For many years there has been a common refrain for mobile health app discovery: There’s no Consumer Reports for health apps. With tens of thousands of health-related smartphone apps, dozens of direct-to-consumer wearable health sensors now available, and various other websites and services — how is the increasingly health-conscious consumer to choose? Or, perhaps, if you believe that digital health tools are a new product category: How do consumers even hear about all these digital health tools in the first place? The discoverability problem is a big one, but there are many new and existing players doing something about it.
First off, while Consumer Reports has yet to truly step up and come up with a definitive and ongoing assessment of which digital health tools are best for consumers to adopt, it might do so in the future. In 2009 a Consumer Reports analyst compiled a fledgling list of health and medical apps that the writer says shows the diversity of health apps available at the time. Not a true “recommended” list, but — at the time, anyway — it certainly seemed like a start.
Earlier this year Consumer Reports provided some press for popular diet and fitness app MyFitnessPal. Consumer Reports asked 9,000 of its magazine subscribers about which diet plans they prefer, including commercial diet plans and do-it-yourself ones. The usual suspects came out on top for the commercial diet plan category (Weight Watchers, Medifast, Jenny Craig), but MyFitnessPal won the do-it-yourself diet plan category, besting diet plans like the Paleo Diet and the Mediterranean Diet.
The survey led NBC’s The Today Show’s blog to declare MyFitnessPal a top app according to Consumer Reports. That’s a coveted designation many health app developers have been wanting for years — even if it wasn’t as official an assessment as other have previously hoped.
Meanwhile the federal government has assembled its own budding list of “wellness resources” as the Digital Health LinkedIn Group’s Paul Sonnier pointed out in a recent group discussion.
The Department of Health and Human Services (HHS) writes on its HealthIT.gov site: “Whether you’re looking to maintain or improve your health, a large number of web sites, apps, and devices exist to help you track and manage your health and wellness. On your own, you can use such resources to better understand your health and meet your personal health goals. But you may also be able to use the information you collect to help your doctor better understand your concerns and conditions.” As HHS notes, the list “contains just a fraction” of digital health tools available currently, and the government is quick to point out that it doesn’t endorse any of the tools listed.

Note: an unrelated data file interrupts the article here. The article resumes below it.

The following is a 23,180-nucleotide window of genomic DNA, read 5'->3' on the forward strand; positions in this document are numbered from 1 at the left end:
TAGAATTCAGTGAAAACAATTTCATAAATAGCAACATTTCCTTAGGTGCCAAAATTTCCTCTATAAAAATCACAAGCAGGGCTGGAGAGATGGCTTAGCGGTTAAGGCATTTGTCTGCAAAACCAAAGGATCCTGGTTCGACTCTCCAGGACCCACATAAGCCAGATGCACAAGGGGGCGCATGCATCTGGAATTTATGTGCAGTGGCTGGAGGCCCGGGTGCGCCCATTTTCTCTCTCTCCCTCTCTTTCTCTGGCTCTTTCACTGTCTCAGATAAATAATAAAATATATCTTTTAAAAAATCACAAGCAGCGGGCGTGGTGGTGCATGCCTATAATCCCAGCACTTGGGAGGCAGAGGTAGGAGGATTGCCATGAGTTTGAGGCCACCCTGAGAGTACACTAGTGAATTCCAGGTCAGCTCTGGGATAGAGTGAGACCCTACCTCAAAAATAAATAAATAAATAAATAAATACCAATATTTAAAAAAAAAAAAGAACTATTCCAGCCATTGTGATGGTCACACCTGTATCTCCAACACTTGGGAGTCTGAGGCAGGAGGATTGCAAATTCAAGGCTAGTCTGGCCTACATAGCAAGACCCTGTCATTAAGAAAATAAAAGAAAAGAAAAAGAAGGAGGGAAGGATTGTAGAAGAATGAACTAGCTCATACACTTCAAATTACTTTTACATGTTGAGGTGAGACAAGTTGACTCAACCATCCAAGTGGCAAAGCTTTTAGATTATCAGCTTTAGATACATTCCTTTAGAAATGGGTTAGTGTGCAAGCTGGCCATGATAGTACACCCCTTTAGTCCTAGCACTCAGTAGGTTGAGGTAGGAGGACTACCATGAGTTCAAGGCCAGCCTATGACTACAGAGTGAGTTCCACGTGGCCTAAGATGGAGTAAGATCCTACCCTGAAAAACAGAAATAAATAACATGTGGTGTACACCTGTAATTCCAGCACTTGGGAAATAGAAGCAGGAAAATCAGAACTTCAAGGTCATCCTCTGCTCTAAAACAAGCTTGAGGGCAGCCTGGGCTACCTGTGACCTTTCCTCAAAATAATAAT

Apple has stepped up its curation of the iTunes AppStore over the course of the past year with new sections, including one on top iPhone fitness apps to “get moving”, which now includes top running, swimming, and cycling apps for the first time. AppStore users no longer are on their own wading through the tens of thousands of health apps if they don’t want to be.
There are many great review sites, like Greatist, a StartUp Health company, that often provide consumers with suggestions for digital health tools. Sites like Greatist could turn out to be the next generation Consumer Reports.
Meanwhile, brick-and-mortar stores like Apple, Best Buy, Walgreens and others are increasingly stocking health and fitness gadgets. While in-person retail sales are proving difficult for some businesses, these impromptu encounters with a relatively new product category like digital health might be crucial for adoption in these early days.
Health economist and Health Populi blogger Jane Sarasohn-Kahn noted over the weekend that digital health companies were marketing their wares to mothers — and those buying gifts for mothers — for Mother’s Day. Newspaper magazine insert Parade included a piece on Mother’s Day gift ideas that featured Fitbit’s “smart pedometers” as one suggestion. Men’s Health Magazine prodded sons and husbands to consider a Garmin Forerunner watch. Entertainment Weekly pointed to the Jawbone UP.
Sarasohn-Kahn concluded (and I agree): “From Parade magazine to Amazon, digital health is mainstreaming.”
Maybe Consumer Reports will join the fray someday. Maybe not. Despite that, the marketing and curation of consumer-facing digital health tools is now well underway.